I do encourage debriefings. That comes from my background in flying. We have debriefings every day. You plan the route and fly according to that route, but things go the other way around. We know that. Mother nature is still the boss. So even in the workforce, things may be planned, but there are always going to be needs that are pulling us in different directions. With this in mind, I definitely want to emphasize starting the conversation with your employees, and understanding them and their workload – allowing them to really give you feedback and their story. If you are the executive and you don’t have time to understand that, it’s going to impact you, the individual, and the company’s performance (especially if cultural differences are involved).
Zach: So perhaps the old school way of thinking is that taking these measures in the short run will negatively effect performance because you’re taking time away from the “actual work.” I put that in quotes because that might not be the whole picture, as you’ve suggested. So do you think that people’s mindsets are shifting so that taking measures like this, the time to talk about these things, is becoming more acceptable? Do people see that these sorts of open conversations lead to a more sustainable future and that’s better for everyone?
I do think so. As I’ve said we’ve come very far with mental health, wellness, and holistic perspectives. Our paradigm is actually shifting, whereby people have started to realize it’s not only about performance, the results, how much money we make. The people are the driving force that lead to long-run sustainable “success.” And I also put that in quotes because these people need to be looked after. These people need to be listened to. These people need to express their needs. If they don't they get trapped in their own head.
If I feel comfortable to come to you as my executive and tell you “hey Zach, I’m feeling a little bit low today.” That doesn’t mean that I’m not going to be able to do my work, but I may do it somewhat lower than expected. If I feel safe to come to you and tell you that, that’ll give me joy. I’ll still go through my daily struggles, there could be something happening within my family. Maybe my relationship with my wife is not going so well. Now I’m not going to go into details because it’s not any of your business to know most of those details, but even having that window where I can feel free to come to you and let you know what’s going on. This is important because the more we allow this kind of culture of not expressing our needs, the more we lead people, and our business, into trouble. Zach:**So do you think it’s the responsibility of the manager or executive to give their employees the benefit of the doubt when they express their emotions?** I ask this because I think often times when we have these sorts of conversations, at least in the past, when you make statements like “my relationship has got me down”, or something like that, you’re met with skepticism. Do you think that in order to have a healthy and sustainable company culture you have to be willing, especially if you’re in a position of power, to give people the benefit of the doubt?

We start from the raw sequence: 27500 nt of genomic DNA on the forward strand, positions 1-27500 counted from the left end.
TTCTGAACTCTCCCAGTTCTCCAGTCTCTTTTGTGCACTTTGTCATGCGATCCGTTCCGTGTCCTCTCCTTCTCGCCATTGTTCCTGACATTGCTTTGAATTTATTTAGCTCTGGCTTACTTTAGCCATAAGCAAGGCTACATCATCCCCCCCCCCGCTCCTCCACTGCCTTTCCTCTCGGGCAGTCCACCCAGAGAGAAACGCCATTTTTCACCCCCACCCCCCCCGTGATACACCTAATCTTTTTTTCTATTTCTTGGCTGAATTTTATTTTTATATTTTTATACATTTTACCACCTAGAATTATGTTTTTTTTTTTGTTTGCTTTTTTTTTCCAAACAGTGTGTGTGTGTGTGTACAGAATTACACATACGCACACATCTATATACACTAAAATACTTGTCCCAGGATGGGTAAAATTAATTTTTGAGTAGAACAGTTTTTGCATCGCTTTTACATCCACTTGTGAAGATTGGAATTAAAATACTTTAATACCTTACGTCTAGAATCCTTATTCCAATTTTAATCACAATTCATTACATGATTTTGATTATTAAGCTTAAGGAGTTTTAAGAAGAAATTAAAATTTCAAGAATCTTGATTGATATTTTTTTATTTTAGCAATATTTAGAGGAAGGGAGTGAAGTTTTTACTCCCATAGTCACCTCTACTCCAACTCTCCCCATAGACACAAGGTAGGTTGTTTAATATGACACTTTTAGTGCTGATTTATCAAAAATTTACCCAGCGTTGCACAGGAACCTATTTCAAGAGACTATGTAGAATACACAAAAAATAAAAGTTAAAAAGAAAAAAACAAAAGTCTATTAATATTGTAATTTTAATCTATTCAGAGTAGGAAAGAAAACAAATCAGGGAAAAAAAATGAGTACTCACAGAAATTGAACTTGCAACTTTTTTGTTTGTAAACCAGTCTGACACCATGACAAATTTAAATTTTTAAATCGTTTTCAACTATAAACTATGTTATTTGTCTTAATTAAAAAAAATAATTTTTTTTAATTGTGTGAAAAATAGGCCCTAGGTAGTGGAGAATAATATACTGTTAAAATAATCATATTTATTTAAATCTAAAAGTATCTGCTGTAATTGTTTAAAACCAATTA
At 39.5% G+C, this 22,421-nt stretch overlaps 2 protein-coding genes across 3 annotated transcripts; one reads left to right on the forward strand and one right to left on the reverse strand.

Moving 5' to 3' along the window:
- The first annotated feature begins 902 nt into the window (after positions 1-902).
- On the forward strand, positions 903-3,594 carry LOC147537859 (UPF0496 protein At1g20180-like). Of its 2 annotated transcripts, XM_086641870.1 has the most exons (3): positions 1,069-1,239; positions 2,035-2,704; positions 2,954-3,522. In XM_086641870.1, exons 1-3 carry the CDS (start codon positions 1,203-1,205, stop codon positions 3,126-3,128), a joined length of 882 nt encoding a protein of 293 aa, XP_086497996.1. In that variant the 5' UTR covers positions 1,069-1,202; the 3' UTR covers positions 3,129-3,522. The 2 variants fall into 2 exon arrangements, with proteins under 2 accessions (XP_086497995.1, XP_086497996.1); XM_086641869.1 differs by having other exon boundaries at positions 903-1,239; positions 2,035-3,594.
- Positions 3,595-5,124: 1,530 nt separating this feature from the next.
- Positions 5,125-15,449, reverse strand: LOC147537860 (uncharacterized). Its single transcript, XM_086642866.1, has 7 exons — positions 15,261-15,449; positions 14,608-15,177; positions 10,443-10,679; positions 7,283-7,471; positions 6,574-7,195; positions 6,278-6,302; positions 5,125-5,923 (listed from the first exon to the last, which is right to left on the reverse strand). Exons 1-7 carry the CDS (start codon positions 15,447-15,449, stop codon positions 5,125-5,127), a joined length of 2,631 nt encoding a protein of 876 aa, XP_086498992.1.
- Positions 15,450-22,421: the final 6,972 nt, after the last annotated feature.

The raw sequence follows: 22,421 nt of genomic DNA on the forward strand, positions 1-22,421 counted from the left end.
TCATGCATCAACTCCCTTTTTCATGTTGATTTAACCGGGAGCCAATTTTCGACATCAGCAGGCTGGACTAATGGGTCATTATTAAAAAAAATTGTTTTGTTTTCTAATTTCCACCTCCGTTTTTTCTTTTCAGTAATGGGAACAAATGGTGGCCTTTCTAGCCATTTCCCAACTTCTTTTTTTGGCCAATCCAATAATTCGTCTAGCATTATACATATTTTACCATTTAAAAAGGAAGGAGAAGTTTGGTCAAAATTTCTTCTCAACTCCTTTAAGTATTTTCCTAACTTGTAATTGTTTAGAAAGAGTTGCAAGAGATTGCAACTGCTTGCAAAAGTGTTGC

I prefer to call that “to have an open door, which is safe.” If we feel safe, which also leads me to the topic of vulnerability, we actually allow people to express their needs, beyond “what is my boss going to think of me?”
I tell people on a daily basis that expressing our needs, or being vulnerable, is not a sign of weakness, but rather a sign of strength.
So when I come to you as my executive, and I say “You know what Zach, this is what I’m going through, but I’m here to really make things better. I know you have my back and the resources to support me.” We should embrace such behavior. I would encourage every organization and individual to really start talking about these things. Until we start addressing these needs we are far away from what we need for success.
The remainder of the interview with Noah will come to the blog in the next week or so. We also covered the differences between preventative and reactive care, the potential misnomer that is "work-life balance," and the general importance of open communication. Follow our blog to hear more from Noah on these topics, among others.
To consult with Noah Mugenyi in-person or remotely from his Toronto office, contact him directly through his profile.